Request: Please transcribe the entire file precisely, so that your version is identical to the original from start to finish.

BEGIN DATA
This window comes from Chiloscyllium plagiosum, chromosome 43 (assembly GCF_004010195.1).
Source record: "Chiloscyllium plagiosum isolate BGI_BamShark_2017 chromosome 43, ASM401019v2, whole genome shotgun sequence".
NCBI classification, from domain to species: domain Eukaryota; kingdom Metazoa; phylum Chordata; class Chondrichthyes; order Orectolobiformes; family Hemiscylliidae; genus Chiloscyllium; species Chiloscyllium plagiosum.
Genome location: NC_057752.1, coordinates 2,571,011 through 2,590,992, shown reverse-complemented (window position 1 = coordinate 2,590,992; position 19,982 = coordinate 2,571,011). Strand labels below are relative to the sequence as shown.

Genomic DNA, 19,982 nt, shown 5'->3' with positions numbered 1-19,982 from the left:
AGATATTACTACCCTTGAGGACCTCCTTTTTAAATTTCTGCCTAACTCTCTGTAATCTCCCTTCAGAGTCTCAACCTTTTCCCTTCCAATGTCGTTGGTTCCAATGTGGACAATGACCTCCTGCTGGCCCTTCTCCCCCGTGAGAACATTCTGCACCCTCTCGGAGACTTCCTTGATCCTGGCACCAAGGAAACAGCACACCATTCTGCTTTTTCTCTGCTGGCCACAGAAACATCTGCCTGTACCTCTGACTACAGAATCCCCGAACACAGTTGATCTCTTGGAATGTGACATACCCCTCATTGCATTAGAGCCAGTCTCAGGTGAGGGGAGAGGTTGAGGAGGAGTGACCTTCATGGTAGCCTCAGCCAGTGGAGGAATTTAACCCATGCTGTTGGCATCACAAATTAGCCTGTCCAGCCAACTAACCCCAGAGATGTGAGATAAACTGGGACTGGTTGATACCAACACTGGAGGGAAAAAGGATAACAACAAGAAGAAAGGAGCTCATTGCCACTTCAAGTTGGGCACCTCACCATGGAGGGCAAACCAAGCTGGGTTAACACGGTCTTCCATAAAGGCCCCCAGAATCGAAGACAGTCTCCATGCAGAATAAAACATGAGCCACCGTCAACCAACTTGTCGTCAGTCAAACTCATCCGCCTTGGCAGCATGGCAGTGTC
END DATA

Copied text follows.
This window comes from Chiloscyllium plagiosum, chromosome 43 (assembly GCF_004010195.1).
Source record: "Chiloscyllium plagiosum isolate BGI_BamShark_2017 chromosome 43, ASM401019v2, whole genome shotgun sequence".
NCBI classification, from domain to species: domain Eukaryota; kingdom Metazoa; phylum Chordata; class Chondrichthyes; order Orectolobiformes; family Hemiscylliidae; genus Chiloscyllium; species Chiloscyllium plagiosum.
Genome location: NC_057752.1, coordinates 2,571,011 through 2,590,992, shown reverse-complemented (window position 1 = coordinate 2,590,992; position 19,982 = coordinate 2,571,011). Strand labels below are relative to the sequence as shown.

Genomic DNA, 19,982 nt, shown 5'->3' with positions numbered 1-19,982 from the left:
AGATATTACTACCCTTGAGGACCTCCTTTTTAAATTTCTGCCTAACTCTCTGTAATCTCCCTTCAGAGTCTCAACCTTTTCCCTTCCAATGTCGTTGGTTCCAATGTGGACAATGACCTCCTGCTGGCCCTTCTCCCCCGTGAGAACATTCTGCACCCTCTCGGAGACTTCCTTGATCCTGGCACCAAGGAAACAGCACACCATTCTGCTTTTTCTCTGCTGGCCACAGAAACATCTGCCTGTACCTCTGACTACAGAATCCCCGAACACAGTTGATCTCTTGGAATGTGACATACCCCTCATTGCATTAGAGCCAGTCTCAGGTGAGGGGAGAGGTTGAGGAGGAGTGACCTTCATGGTAGCCTCAGCCAGTGGAGGAATTTAACCCATGCTGTTGGCATCACAAATTAGCCTGTCCAGCCAACTAACCCCAGAGATGTGAGATAAACTGGGACTGGTTGATACCAACACTGGAGGGAAAAAGGATAACAACAAGAAGAAAGGAGCTCATTGCCACTTCAAGTTGGGCACCTCACCATGGAGGGCAAACCAAGCTGGGTTAACACGGTCTTCCATAAAGGCCCCCAGAATCGAAGACAGTCTCCATGCAGAATAAAACATGAGCCACCGTCAACCAACTTGTCGTCAGTCAAACTCATCCGCCTTGGCAGCATGGCAGTGTC